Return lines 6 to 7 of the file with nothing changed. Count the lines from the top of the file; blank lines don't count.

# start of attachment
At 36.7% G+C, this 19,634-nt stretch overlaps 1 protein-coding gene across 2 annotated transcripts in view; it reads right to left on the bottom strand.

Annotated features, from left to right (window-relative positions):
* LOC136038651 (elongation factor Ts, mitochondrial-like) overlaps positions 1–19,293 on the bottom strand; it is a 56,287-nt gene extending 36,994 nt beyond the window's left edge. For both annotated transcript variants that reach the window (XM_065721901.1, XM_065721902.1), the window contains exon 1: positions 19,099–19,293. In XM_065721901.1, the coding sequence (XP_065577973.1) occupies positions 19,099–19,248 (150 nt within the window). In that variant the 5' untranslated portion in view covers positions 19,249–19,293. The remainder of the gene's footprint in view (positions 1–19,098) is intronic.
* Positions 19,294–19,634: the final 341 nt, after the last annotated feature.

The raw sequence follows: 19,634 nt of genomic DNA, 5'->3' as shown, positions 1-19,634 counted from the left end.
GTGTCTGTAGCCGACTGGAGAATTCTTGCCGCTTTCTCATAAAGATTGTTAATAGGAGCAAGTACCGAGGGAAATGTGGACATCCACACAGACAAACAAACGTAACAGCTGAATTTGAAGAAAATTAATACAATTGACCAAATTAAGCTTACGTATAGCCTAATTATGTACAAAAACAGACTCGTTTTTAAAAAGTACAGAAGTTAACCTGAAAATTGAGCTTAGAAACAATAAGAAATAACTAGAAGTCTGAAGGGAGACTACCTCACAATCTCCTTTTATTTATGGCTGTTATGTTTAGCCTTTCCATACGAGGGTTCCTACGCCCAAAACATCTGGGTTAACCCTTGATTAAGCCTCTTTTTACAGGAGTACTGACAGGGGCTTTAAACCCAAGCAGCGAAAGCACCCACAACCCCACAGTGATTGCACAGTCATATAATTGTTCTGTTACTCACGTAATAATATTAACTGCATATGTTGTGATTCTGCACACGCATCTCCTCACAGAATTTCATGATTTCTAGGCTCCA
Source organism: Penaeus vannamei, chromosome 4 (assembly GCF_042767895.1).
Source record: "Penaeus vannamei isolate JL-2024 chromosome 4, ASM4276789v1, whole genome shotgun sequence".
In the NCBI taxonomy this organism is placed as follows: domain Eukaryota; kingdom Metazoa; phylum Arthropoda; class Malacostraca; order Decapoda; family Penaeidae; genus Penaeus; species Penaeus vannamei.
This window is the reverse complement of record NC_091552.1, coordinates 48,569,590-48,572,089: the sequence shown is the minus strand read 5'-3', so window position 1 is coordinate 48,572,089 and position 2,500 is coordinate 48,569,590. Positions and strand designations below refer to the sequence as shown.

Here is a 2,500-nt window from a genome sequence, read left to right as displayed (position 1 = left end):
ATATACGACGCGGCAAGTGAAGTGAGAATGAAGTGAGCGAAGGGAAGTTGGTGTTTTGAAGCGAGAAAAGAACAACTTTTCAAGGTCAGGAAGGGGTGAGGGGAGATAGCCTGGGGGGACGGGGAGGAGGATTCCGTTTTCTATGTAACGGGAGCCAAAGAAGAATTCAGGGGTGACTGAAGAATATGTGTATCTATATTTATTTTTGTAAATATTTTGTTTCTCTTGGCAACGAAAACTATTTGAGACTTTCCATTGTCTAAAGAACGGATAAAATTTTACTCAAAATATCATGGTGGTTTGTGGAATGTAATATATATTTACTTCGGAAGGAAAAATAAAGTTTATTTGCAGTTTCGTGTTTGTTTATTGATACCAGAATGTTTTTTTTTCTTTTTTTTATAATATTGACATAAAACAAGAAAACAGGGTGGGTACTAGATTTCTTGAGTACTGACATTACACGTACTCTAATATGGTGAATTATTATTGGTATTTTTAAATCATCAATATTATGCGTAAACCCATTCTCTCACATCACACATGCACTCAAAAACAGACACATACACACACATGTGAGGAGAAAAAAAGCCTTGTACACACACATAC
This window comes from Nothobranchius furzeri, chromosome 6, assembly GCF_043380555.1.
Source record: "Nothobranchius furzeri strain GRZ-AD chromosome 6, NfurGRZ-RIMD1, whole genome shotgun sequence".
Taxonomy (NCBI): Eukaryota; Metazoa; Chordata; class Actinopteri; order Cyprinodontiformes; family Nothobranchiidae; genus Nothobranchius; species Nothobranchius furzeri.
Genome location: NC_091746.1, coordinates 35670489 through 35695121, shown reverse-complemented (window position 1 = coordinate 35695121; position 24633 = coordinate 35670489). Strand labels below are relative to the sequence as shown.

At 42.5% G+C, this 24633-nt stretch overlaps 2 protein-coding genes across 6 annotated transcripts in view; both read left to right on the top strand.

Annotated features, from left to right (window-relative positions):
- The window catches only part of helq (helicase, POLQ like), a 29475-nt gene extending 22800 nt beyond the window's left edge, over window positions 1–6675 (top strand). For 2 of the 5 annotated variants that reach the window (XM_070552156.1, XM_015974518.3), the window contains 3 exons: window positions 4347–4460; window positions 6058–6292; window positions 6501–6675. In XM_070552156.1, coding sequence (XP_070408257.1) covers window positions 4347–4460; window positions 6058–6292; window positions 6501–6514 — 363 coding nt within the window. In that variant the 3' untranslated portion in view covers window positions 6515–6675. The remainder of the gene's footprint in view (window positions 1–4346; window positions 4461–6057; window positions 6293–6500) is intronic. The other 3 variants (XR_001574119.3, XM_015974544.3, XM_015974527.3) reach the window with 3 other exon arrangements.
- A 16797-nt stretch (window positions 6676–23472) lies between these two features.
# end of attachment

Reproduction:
GTGTCTGTAGCCGACTGGAGAATTCTTGCCGCTTTCTCATAAAGATTGTTAATAGGAGCAAGTACCGAGGGAAATGTGGACATCCACACAGACAAACAAACGTAACAGCTGAATTTGAAGAAAATTAATACAATTGACCAAATTAAGCTTACGTATAGCCTAATTATGTACAAAAACAGACTCGTTTTTAAAAAGTACAGAAGTTAACCTGAAAATTGAGCTTAGAAACAATAAGAAATAACTAGAAGTCTGAAGGGAGACTACCTCACAATCTCCTTTTATTTATGGCTGTTATGTTTAGCCTTTCCATACGAGGGTTCCTACGCCCAAAACATCTGGGTTAACCCTTGATTAAGCCTCTTTTTACAGGAGTACTGACAGGGGCTTTAAACCCAAGCAGCGAAAGCACCCACAACCCCACAGTGATTGCACAGTCATATAATTGTTCTGTTACTCACGTAATAATATTAACTGCATATGTTGTGATTCTGCACACGCATCTCCTCACAGAATTTCATGATTTCTAGGCTCCA
Source organism: Penaeus vannamei, chromosome 4 (assembly GCF_042767895.1).